Living the Wireless Life: Wireless Home Networking

Tired of the jumbled mess of cables attached to the back of your computer? Daydreaming about computing in the kitchen? Get ready to cut the cord on your Internet connection and start surfing the wireless way.

Establishing your own wireless network is relatively straightforward. Depending on your setup, you can buy the equipment you need, set everything up and begin surfing in one afternoon.

What is Wi-Fi?
Before we get started, let's cover the basics: Wi-Fi is short for "wireless fidelity," and is used synonymously with "wireless" and "wireless network."

When you set up Wi-Fi in your home, you can access your high-speed Internet connection cord-free and access your Wi-Fi network through a desktop, laptop and/or PDA. (PDA stands for "personal digital assistant." Common brands include Palm, HP and Sony.)

Once you're Wi-Fi enabled, you'll be able to take advantage of the ever-growing list of Wi-Fi hotspots when you're out and about. Coffee shops, hotels and sometimes even whole swaths of Main Street are now broadcasting a wireless Internet connection that anyone with an enabled laptop or PDA can access. To find Wi-Fi hotspots in your area, visit www.wififreespot.com.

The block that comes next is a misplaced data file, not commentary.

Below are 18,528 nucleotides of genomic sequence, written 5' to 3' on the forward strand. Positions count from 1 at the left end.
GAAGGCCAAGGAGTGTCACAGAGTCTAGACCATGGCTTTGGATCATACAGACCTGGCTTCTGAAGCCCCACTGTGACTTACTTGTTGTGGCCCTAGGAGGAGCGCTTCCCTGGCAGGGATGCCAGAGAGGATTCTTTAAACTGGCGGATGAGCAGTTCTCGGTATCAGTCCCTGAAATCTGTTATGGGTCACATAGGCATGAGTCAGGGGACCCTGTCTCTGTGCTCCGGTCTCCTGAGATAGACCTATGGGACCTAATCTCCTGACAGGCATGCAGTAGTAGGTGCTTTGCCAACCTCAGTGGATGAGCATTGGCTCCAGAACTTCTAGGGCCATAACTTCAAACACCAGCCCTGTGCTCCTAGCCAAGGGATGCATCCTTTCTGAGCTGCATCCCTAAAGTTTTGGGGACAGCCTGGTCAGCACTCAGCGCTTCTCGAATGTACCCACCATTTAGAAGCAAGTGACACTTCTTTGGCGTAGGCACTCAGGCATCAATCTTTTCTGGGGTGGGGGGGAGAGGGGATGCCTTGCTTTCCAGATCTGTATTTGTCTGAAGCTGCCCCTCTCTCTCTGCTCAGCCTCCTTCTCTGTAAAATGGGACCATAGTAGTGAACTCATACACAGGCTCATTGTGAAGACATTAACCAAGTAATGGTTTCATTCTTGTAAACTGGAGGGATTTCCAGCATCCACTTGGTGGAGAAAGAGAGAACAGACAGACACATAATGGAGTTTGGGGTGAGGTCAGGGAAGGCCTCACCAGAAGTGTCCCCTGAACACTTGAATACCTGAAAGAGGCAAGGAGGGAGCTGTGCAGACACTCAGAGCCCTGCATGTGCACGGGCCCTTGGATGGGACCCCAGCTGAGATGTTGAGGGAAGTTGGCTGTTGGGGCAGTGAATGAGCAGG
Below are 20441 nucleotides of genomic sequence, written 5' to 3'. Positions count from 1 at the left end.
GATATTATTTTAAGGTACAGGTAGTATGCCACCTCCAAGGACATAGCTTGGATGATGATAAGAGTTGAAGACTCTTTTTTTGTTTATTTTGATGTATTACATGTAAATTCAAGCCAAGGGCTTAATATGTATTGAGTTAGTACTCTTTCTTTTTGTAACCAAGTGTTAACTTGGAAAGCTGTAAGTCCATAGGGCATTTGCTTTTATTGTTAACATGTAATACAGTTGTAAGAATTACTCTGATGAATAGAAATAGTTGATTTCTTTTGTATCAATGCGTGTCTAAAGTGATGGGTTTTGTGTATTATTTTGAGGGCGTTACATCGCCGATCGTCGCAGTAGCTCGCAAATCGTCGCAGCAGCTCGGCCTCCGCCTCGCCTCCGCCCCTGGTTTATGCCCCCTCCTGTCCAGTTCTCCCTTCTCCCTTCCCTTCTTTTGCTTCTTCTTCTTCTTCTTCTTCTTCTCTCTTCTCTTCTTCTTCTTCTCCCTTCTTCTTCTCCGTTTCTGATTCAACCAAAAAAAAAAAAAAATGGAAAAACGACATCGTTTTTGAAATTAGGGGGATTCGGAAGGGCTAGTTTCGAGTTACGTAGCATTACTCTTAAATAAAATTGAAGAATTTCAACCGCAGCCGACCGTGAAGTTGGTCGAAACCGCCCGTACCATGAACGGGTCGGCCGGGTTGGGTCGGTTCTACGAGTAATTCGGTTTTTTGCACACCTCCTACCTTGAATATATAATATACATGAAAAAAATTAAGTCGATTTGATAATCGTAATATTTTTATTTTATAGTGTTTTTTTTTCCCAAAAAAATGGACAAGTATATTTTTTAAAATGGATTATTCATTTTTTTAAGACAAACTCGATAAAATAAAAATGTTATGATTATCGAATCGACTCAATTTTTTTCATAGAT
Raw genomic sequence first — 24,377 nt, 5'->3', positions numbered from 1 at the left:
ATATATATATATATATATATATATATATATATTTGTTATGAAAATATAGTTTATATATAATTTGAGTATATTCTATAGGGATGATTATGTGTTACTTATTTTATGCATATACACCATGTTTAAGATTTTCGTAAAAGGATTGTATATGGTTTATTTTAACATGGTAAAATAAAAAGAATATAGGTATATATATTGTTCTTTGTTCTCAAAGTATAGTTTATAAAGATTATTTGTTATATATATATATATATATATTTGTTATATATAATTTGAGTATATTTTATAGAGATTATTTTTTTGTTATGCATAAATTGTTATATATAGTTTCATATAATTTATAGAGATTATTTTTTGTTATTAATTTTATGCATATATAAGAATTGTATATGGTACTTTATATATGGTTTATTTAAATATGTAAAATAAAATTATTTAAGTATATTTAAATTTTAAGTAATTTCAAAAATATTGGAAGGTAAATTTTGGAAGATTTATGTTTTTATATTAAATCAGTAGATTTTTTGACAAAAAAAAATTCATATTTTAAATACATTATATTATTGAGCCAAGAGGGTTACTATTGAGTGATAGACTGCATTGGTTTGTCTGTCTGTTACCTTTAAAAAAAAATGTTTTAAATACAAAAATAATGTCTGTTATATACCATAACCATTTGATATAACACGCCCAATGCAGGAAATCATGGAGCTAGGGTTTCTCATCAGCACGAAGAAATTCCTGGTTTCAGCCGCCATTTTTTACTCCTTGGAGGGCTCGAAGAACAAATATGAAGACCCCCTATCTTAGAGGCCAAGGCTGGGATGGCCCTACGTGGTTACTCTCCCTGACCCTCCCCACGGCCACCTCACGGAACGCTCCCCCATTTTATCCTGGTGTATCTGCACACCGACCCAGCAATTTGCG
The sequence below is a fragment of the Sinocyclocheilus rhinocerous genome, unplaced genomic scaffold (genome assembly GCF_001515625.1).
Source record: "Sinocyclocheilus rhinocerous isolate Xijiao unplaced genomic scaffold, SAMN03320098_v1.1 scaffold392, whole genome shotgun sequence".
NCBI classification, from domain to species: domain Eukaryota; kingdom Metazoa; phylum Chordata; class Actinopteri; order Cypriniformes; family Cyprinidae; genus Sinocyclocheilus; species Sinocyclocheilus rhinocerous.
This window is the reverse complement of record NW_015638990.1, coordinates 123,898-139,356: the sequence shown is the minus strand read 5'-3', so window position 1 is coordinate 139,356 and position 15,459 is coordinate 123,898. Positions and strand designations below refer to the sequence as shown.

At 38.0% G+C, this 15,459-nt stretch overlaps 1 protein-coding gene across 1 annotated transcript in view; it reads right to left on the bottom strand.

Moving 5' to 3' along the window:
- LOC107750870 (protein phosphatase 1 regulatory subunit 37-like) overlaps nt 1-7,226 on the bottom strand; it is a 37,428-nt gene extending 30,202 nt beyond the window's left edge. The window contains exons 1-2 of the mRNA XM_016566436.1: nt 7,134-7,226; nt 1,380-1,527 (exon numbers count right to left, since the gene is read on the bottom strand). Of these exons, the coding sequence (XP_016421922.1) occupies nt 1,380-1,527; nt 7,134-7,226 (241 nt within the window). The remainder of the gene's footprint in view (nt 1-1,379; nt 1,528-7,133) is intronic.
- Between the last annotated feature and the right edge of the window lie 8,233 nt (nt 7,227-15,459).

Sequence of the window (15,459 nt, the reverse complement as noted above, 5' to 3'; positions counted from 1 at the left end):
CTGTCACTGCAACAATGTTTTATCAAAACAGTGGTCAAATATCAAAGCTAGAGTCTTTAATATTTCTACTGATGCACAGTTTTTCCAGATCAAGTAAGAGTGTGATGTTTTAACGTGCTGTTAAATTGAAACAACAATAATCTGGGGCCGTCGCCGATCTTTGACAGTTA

What you'll need
The recipe for Wi-Fi calls for only three ingredients:
  • A high-speed Internet connection, whether it's a cable modem or DSL
  • A cable/DSL wireless router: a small device that connects to your high-speed modem and broadcasts the Internet connection over radio frequencies and into the air (common cable/DSL wireless router name brands include Linksys, NetGear and D-Link)
  • A wireless card: a device that you insert into your computer to pick up the signal your wireless router is broadcasting
That's it. Chances are you already have the high-speed Internet connection. For the other two items, you'll have to go shopping. (Note: In home use, the two standard protocols for wireless routers and wireless cards are 802.11b and 802.11g. For a comparison of the protocols and to decide which one is best for you, see the chart at the end of this article.)

 

Doing the tech work
Establishing your Wi-Fi isn't rocket science, but it does require a dose of technical confidence. We turned to Jesse Randall, president of Randall Consulting in New York, NY, for step-by-step installation processes, which will have you up and running (without tripping over wires!) in just a short time.

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